Lawyers for Assange said he may risk torture and his life would be in danger if he were to be extradited to the United States.
The arrest, after years holed up in a few cramped rooms at the embassy, represented one of the most sensational turns in a tumultuous life that has transformed the computer programmer into a fugitive wanted by the United States.
“The whole House will welcome the news this morning that the Metropolitan Police have arrested Julian Assange, arrested for breach of bail after nearly seven years in the Ecuadorean embassy,” May said.
Ecuadors foreign minister said his country was not aware of any active extradition requests for Assange before it terminated his asylum. Supporters of Assange said Ecuador had betrayed him at the behest of Washington, illegally ended his asylum and engineered a dark moment for press freedom.
“Journalists around the world should be deeply troubled by these unprecedented criminal charges,” Barry Pollack, a lawyer for Assange, said in a statement reacting to the U.S. indictment.
His admirers have hailed Assange as a hero for exposing what they describe as abuse of power by modern states and for championing free speech. His detractors have painted him as a dangerous figure complicit in Russian efforts to undermine the West and U.S. security, and dispute that he is a journalist.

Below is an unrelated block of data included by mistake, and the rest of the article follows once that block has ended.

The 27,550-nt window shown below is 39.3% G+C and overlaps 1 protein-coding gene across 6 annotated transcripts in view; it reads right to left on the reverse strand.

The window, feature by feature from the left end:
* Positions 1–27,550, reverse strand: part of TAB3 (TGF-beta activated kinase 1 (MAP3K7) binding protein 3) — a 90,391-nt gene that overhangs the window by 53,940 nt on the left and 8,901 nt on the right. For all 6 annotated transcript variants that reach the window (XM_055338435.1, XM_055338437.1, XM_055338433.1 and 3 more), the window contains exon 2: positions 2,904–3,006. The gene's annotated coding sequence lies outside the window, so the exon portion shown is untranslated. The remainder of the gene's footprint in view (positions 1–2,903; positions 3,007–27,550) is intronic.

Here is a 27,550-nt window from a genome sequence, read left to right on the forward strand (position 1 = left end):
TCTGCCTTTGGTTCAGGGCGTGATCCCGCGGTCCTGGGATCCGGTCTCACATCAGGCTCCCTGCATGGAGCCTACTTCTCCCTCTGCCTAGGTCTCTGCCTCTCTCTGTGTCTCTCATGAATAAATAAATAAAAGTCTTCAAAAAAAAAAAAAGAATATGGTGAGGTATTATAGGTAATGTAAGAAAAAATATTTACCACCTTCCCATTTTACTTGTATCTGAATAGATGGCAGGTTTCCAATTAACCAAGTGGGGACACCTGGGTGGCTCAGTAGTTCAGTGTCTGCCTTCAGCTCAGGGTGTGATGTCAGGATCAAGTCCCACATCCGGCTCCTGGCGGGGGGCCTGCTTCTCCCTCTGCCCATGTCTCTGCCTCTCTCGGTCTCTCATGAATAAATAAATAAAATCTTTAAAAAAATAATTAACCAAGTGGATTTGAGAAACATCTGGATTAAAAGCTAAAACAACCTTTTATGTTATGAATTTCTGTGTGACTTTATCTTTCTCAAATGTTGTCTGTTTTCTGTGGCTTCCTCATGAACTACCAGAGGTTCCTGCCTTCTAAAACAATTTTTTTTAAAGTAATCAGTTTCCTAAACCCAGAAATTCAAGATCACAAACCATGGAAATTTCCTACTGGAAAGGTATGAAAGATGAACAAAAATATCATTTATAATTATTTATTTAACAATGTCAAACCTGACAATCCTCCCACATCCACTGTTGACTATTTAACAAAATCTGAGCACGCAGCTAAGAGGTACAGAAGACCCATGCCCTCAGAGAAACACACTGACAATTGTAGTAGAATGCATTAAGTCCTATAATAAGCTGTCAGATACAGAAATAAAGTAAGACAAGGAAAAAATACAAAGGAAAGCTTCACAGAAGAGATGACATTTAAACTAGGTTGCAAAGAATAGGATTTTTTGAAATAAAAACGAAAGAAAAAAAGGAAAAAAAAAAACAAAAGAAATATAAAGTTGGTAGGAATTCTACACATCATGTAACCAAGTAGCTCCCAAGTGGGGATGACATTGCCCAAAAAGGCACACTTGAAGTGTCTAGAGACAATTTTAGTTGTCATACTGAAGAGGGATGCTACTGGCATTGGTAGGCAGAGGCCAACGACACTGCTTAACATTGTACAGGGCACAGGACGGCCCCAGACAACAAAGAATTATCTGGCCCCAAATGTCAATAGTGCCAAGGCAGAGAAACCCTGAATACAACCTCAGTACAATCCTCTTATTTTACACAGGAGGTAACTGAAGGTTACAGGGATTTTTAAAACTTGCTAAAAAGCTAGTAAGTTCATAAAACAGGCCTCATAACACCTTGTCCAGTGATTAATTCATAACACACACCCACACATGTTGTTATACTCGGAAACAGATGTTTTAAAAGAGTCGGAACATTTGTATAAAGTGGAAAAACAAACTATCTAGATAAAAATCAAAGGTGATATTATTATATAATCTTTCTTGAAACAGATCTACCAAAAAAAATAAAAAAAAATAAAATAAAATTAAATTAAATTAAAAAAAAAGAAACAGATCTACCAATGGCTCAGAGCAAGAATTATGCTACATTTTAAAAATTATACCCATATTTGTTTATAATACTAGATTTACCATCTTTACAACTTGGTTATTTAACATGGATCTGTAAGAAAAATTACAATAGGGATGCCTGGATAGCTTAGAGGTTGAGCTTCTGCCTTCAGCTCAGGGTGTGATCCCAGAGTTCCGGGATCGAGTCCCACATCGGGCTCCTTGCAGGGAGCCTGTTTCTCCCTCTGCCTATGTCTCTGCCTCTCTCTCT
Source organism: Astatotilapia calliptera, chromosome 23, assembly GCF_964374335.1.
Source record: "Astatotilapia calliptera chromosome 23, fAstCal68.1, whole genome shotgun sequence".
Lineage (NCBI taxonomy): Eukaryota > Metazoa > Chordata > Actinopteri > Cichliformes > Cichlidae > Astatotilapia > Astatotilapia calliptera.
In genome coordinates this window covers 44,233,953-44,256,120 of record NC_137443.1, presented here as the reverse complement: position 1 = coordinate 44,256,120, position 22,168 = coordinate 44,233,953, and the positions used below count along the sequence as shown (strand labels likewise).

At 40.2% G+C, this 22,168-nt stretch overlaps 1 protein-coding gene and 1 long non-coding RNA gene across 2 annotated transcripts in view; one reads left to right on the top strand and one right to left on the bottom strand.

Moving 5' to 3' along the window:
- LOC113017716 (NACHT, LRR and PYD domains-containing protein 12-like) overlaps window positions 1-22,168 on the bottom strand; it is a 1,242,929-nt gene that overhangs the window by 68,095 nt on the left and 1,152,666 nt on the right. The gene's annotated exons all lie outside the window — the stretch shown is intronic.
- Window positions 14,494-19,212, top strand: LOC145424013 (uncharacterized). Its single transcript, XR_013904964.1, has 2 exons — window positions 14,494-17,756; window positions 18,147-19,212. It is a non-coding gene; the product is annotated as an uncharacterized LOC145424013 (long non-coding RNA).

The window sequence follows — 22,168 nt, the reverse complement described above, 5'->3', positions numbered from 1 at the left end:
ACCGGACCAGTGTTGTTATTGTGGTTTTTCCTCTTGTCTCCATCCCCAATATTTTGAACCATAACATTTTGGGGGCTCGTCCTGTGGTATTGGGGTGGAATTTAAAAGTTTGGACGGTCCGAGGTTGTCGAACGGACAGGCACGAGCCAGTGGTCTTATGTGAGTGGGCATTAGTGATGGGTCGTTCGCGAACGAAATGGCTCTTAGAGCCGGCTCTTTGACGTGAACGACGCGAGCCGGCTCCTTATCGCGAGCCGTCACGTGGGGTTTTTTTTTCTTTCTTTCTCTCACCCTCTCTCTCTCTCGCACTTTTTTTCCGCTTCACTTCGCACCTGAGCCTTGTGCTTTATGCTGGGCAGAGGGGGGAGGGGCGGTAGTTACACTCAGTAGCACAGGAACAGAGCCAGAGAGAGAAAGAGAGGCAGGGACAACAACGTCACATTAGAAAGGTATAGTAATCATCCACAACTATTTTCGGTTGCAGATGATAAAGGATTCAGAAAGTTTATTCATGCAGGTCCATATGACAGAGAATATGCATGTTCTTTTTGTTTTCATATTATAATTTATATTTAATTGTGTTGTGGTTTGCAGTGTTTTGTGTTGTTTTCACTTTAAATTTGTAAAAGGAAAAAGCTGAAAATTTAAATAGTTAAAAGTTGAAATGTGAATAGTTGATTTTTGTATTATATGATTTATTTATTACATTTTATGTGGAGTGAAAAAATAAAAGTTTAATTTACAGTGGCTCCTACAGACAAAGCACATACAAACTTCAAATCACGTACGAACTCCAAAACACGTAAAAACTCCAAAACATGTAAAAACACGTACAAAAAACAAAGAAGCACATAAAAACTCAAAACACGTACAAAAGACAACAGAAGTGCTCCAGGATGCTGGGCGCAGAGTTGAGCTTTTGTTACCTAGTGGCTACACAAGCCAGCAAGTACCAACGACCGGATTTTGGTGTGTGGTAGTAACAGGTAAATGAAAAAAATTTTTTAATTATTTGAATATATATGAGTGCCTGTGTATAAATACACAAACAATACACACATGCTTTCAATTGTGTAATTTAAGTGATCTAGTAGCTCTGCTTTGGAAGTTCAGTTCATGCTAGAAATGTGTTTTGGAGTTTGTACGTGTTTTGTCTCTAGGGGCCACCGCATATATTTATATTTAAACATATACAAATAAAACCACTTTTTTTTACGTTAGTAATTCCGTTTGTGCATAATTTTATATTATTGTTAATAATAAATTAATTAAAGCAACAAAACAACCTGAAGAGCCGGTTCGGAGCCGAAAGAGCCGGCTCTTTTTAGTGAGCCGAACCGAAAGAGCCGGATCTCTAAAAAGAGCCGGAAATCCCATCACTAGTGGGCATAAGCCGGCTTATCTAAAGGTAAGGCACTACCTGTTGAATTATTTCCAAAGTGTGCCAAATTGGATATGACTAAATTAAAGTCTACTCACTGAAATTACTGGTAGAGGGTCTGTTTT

“Under the guise of transparency, Julian Assange and WikiLeaks have effectively acted as an arm of the Russian intelligence services for years,” U.S. Senate Intelligence Committee Chairman Richard Burr, a Republican, said. “Hopefully, he will now face justice.”
The Kremlin said it hoped Assanges rights would not be violated.
WikiLeaks angered Washington by publishing hundreds of thousands of secret U.S. diplomatic cables that laid bare critical U.S. appraisals of world leaders, from Russian President Vladimir Putin to members of the Saudi royal family.
Assange made international headlines in 2010 when WikiLeaks published a classified U.S. military video showing a 2007 attack by Apache helicopters in Baghdad that killed a dozen people, including two Reuters news staff.
Assanges U.S. indictment arose from a long-running criminal investigation dating back to the administration of former President Barack Obama. It was triggered in part by WikiLeaks publication in 2010 of U.S. military reports about the wars in Afghanistan and Iraq and the diplomatic communications – disclosures that embarrassed the United States and strained relations with allies.
The Justice Department said Assange was arrested under an extradition treaty between the United States and Britain.
The indictment said Assange in March 2010 engaged in a conspiracy to assist Manning, formerly named Bradley Manning, in cracking a password stored on U.S. Department of Defense computers connected to a U.S. government network used for classified documents and communications.
Mannings lawyers demanded the release of the former intelligence analyst, jailed last month after being held in contempt by a judge in Virginia for refusing to testifyRead More